By Steven Weisbart, Chief Economist
Employment in the general U.S. economy continues to be surprisingly strong; employment in December 2017 rose by 2.3 million, up 1.6 percent, (not seasonally adjusted) over the prior December. The U.S. Labor Department’s Bureau of Labor Statistics (BLS) just published data as of December 2017 on detailed insurance industry employment, and the Insurance Information Institute (I.I.I.) website contains updated multi-decade trend data in chart form. The I.I.I. slides show employment trends for property/casualty (P/C), life/annuity, health (mainly medical expense) insurers, and reinsurers, agents and brokers, independent claims adjusters, and third-party administrators.
The insurance industry/sector-specific data we report are not seasonally adjusted and are one month behind the national data; accordingly, the report released on February 2 provides national data for January 2018 and industry/sector-specific data for December 2017. Data for the last few months are preliminary and are often revised later, but month-to-month revisions are usually small. However, the February 2 BLS report also adjusts data to reflect new information on the size and composition of the U.S. population. This adjustment is appropriate because the numbers reported each month are merely the result of applying employment survey data to preliminary population estimates.
For the 24 months ending December 2017, P/C carrier employment ranged between 545,000 and 560,000, reaching 556,700 in December 2017. From December 2016 to December 2017, employment was up 6,200 (1.1 percent). Employment changes each month in this segment in 2017 were volatile. In May through July, employment rose by 6,200, then fell in August (down 3,800); rose in September (up 3,200), then fell in October and November (down 5,600), and then rose in December (up 2,900).
Employment by life/annuity carriers fell in December 2017 vs. December 2016 (down 4,600, or -1.3 percent) to 346,800. Employment in this segment has fallen in seven of the 12 months in 2017. For a longer-term perspective, we can start with March 2006, when BLS finished reclassifying some employment that was previously in life/annuity carriers into other subsectors. From then, employment in the life/annuity a segment has generally ranged from 320,000 to 366,500. It has remained close to 348,000 for two consecutive years.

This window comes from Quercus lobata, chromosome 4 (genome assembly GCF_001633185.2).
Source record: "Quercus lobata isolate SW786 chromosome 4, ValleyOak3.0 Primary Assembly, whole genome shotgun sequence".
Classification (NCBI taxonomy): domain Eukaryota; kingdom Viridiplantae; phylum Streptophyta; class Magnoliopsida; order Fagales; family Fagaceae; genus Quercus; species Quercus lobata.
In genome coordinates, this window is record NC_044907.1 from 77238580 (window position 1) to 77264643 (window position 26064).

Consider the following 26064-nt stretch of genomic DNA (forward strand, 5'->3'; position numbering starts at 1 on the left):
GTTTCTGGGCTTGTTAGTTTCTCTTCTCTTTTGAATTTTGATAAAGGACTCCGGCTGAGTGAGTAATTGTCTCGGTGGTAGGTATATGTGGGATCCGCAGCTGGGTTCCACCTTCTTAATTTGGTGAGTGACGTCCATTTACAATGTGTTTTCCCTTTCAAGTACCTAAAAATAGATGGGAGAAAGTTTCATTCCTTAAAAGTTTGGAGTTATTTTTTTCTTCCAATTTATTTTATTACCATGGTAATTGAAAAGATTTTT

For the 12 months ending December 2017, health carrier employment rose by 17,500 (+3.6 percent) to 507,000, The health carrier segment had been gaining jobs quite steadily for decades. However, the health carrier sector had a major reclassification that began in March 2015, which reset the sector’s employment from 517,900 in March 2015 to 457,200 in March 2016. Since then, employment in this sector rose by 49,800 or +10.9 percent. This rise is somewhat surprising, especially given the uncertainty in the medical care and health insurance marketplaces; it is likely that this will cool off in the coming months.
The agent/broker segment gained 9,600 jobs in December 2017 vs. December 2016 (up 1.2 percent) to 808,800. Employment growth in this category in the four years March 2013 to March 2017 was extremely strong. In March 2013 this segment employed 658,400, so that in 48 months, employment rose by 141,700, or 21.5 percent. More granularly, employment in this segment rose by 31,600 in 2013, by 52,300 in 2014, by 27,400 in 2015, and by 23,600 in 2016. But the spurt slowed in 2017 (up by 9,600). Some of the spurt might simply have been a recovery from the drop in employment in this segment in the years 2007 to 2011, when employment dropped from 667,200 in January 2007 to 645,000 in February 2011 (down by 22,200, or -3.4 percent).
Among the smaller industry segments, reinsurance carrier employment in the U.S. was down by 100 in December 2017 vs. December 2016 to 25,900. Employment at independent claims-adjusting firms on a year-over-year basis for December 2017 fell by 600 to 59,300. This is due, as expected, to adjusting employment after the rash of hiring to handle claims from the extensive destruction caused by Hurricanes Harvey, Irma and Maria, now that most of the claims adjustment period is over. Year-over-year employment in the category of third-party administration of insurance funds rose by 1,500 (0.8 percent) to 190,500. This category has grown quite steadily for more than two decades, though not as fast as employment at medical expense insurers. It was set back slightly by the Great Recession, but has generally added jobs since then. It is currently at an all-time peak.
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